And if you produce volumes of crafts and put them up for sale, and the rest of the server -almost every single one produces crafts and mats from almost all professiencies- how can the economy be anything different than an overstocked market with prices just doing down?

    End then there are so many easy solo dailies, either combat ones or crafting ones.

    Weapon making
    Wooden weapon making
    Metal armor making
    Leather armor making
    Robe armor making
    Animal growing and slaughtering
    Herb gathering
    Mineral gathering
    Rune gathering
    Siege weapon making
    Horse training
    Outfit making

    Guys... do we really need to have all those items, just because it makes our mmorpg lives more realistic?

    Do we really have to worry about having these things in our inventory or our kiosk?

    When will we adventure?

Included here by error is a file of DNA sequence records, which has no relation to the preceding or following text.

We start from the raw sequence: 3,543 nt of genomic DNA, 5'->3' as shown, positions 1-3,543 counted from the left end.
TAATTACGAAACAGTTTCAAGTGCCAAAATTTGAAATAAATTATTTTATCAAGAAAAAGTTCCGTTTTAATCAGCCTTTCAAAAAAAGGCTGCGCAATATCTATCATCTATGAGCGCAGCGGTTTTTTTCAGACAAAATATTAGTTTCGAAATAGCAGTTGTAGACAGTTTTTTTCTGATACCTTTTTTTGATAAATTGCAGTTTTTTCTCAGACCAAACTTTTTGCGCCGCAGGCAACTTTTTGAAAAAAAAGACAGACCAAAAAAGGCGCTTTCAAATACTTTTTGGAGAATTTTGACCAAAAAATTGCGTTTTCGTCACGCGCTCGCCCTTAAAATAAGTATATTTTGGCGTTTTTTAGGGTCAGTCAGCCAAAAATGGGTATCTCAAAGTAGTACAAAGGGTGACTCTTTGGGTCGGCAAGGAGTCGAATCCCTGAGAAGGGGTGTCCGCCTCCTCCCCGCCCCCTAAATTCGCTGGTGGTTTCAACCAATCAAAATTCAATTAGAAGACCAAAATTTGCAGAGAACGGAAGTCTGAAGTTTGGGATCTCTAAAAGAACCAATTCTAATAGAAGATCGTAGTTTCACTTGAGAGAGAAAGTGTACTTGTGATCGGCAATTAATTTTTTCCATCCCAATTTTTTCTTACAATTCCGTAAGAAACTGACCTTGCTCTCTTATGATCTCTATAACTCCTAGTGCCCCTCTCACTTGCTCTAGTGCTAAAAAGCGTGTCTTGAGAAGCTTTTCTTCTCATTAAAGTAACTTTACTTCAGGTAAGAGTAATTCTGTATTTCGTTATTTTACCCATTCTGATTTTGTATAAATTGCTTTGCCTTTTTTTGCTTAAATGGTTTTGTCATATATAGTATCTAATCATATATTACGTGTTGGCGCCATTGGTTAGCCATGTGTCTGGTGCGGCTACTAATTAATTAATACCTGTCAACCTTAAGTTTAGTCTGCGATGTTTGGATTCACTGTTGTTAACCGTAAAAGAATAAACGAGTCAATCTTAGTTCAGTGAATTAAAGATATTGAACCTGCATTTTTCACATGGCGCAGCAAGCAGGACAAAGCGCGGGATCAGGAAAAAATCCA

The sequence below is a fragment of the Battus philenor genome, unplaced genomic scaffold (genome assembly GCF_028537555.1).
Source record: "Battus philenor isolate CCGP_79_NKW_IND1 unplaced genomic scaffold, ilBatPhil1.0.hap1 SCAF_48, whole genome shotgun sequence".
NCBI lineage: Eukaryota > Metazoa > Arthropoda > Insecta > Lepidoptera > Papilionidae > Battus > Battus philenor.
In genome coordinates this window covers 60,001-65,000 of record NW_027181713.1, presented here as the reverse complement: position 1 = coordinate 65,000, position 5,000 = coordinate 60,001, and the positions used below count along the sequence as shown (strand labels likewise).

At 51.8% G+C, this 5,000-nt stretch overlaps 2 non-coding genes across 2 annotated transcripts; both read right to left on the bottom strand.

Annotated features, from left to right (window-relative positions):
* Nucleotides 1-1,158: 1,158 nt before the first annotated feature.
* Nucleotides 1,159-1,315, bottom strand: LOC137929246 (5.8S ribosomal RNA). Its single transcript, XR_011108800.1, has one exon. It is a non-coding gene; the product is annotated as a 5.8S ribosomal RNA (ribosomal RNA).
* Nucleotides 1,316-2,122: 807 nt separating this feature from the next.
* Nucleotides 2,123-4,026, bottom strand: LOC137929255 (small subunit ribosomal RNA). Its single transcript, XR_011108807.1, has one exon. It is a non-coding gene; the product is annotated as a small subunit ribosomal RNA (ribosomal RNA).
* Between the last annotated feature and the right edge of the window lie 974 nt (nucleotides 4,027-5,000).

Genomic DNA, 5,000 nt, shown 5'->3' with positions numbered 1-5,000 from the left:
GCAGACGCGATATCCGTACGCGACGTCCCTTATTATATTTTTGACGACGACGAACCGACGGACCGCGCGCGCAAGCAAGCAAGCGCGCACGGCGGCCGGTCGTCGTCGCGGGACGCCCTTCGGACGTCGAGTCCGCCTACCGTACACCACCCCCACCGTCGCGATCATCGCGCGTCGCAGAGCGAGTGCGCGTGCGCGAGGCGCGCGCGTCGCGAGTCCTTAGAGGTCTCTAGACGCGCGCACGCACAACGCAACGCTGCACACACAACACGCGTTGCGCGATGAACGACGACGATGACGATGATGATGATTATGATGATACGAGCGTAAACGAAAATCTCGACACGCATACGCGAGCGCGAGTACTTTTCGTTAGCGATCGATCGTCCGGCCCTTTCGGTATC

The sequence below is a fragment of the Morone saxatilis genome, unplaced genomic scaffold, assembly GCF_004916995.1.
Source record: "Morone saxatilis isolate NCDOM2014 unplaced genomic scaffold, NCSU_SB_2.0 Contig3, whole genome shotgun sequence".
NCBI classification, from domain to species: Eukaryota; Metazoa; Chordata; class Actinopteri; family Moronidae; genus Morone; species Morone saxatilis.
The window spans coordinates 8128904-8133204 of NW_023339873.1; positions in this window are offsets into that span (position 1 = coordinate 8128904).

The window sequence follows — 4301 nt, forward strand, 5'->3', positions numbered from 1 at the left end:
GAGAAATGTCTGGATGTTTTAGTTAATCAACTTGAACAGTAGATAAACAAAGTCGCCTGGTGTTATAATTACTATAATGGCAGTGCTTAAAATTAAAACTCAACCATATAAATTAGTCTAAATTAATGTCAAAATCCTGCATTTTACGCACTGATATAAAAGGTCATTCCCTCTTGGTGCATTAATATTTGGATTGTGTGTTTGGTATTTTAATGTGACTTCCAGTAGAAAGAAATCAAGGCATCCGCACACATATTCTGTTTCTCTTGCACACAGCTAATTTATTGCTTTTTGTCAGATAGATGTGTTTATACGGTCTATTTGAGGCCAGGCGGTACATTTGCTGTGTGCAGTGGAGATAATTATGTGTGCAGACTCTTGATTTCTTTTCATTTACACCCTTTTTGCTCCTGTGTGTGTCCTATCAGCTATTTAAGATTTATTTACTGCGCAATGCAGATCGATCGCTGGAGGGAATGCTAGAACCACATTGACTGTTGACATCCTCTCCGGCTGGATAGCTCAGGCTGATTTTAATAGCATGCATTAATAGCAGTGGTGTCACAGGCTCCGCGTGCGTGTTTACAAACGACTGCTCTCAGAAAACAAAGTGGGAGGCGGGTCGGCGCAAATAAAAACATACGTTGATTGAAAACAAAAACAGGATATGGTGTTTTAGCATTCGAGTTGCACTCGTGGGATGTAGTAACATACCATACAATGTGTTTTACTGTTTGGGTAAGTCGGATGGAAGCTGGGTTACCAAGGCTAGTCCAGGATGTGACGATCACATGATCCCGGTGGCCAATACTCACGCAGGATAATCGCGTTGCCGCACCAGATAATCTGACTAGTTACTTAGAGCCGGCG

Part 3 follows.

  • George BlackGeorge Black Member
    edited February 14
    Part 3. The beauty of Balance.

    How much time should we spend in side activities in order for our game to feel like an mmorpg, and not a hack and slash experience?

    How many professions do we need in order for our fighter/mage to feel like a useful member in our guild?

    As I said above if one character can do everything easily as is the case with ESO, you dont need your friends help in the fight against poverty.
    And if everyone can do everything easily, the MEANING of a professions gets degraded to a brainless joyless daily activity.

    Too much inventory managment.
    Too many things for the developers to spend time on.
    Most importantly too many distractions without impactful value for players.